Smart by Kim Slater
|Smart by Kim Slater|
|Reviewer: Robert James|
|Summary: Very strong characters make this one well worth reading, despite the mystery aspect not being quite as satisfying as I hoped for. Kim Slater is an author to watch out for!|
|Buy? Yes||Borrow? Yes|
|Pages: 240||Date: June 2014|
|Publisher: Macmillan Children's Books|
|External links: Author's website|
Shortlisted for the 2015 Waterstones Children’s Book Prize: Best Book for Teens
Shortlisted for the Children's Book Award 2016: Books for Older Readers
Kieran sees the world in a different way from most 14-year-old boys. He’s an artist, inspired by Lowry, and a boy with a strong sense of right and wrong. So when a homeless man called Colin is killed, and the police don’t seem interested, Kieran decides to investigate himself. Can he solve the mystery? Perhaps even more importantly, can he survive his home life with horrible stepfather Tony and stepbrother Ryan bullying him?
Kieran is a really wonderful character with a very strong voice. His autism is well-handled and his difficult home life is compelling to read about – I was desperately hoping for Tony and Ryan to get their comeuppance. It’s also got a massively strong ending which rounds things off perfectly for this storyline. Supporting characters are excellent, too - Tony and Ryan are vile but believably so, I felt massively sorry for Kieran's mum who's trapped in a terrible relationship, and there are sympathetic portrayals of homeless people, especially Kieran's friend Jean.
The crime aspect was less to my tastes, if I’m honest. Compared to other recent strong mysteries like The Glass Bird Girl by Esme Kerr and Murder Most Unladylike (Wells & Wong Mystery 1) by Robin Stevens, it didn't feel like enough of a puzzle to me – I think it works far better as a character-driven book than a detective story, despite the tagline A mysterious crime. A different detective being what originally drew me to the novel. I was expecting to have more of a mystery to work out for myself and didn't think I got that.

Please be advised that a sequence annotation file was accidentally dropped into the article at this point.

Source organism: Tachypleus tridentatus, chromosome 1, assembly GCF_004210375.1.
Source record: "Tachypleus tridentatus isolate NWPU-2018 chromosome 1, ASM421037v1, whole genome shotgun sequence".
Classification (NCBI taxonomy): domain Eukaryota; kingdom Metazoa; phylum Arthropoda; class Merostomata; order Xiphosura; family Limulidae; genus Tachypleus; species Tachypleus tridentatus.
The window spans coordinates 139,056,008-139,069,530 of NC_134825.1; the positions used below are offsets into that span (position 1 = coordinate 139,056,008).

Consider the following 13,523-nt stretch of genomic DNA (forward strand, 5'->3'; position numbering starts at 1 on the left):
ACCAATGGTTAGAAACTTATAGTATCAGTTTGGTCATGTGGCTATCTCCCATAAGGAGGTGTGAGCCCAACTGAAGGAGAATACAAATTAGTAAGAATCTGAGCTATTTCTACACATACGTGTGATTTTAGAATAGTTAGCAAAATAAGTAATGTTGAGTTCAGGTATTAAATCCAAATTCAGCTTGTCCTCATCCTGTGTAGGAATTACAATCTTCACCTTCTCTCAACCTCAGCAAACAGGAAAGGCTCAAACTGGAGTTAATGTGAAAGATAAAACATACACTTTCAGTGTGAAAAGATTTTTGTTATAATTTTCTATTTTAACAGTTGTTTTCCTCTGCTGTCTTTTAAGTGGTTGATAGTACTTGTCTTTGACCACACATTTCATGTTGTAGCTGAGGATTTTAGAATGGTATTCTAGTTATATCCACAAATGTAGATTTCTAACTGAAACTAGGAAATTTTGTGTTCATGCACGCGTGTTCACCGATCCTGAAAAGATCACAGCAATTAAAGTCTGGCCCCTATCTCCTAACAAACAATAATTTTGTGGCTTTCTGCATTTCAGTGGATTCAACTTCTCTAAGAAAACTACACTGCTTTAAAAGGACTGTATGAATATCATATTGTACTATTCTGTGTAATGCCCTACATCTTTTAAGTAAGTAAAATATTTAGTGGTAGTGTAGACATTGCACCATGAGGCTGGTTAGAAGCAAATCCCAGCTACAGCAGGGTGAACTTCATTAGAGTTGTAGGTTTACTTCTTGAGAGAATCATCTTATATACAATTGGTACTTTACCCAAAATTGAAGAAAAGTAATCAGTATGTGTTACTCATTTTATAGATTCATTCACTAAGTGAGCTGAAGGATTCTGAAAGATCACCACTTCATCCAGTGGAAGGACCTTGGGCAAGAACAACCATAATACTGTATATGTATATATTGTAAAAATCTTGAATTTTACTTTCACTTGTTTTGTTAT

So bearing that in mind, despite my issues with this aspect of the book it’s an easy recommendation to make on the strength of Kieran’s character. I think fans of thoughtful contemporaries will be really impressed by this debut. I'm definitely looking forward to reading more from Kim Slater!
Some of the best mysteries recently have been aimed at slightly younger readers, with the Sesame Seade trilogy, starting with Sesame Seade Mysteries 1: Sleuth on Skates by Clementine Beauvais and Sarah Horne, and The Glass Bird Girl by Esme Kerr probably being my personal favourites.
You can read more book reviews or buy Smart by Kim Slater at Amazon.co.uk.
You can read more book reviews or buy Smart by Kim Slater at Amazon.com.
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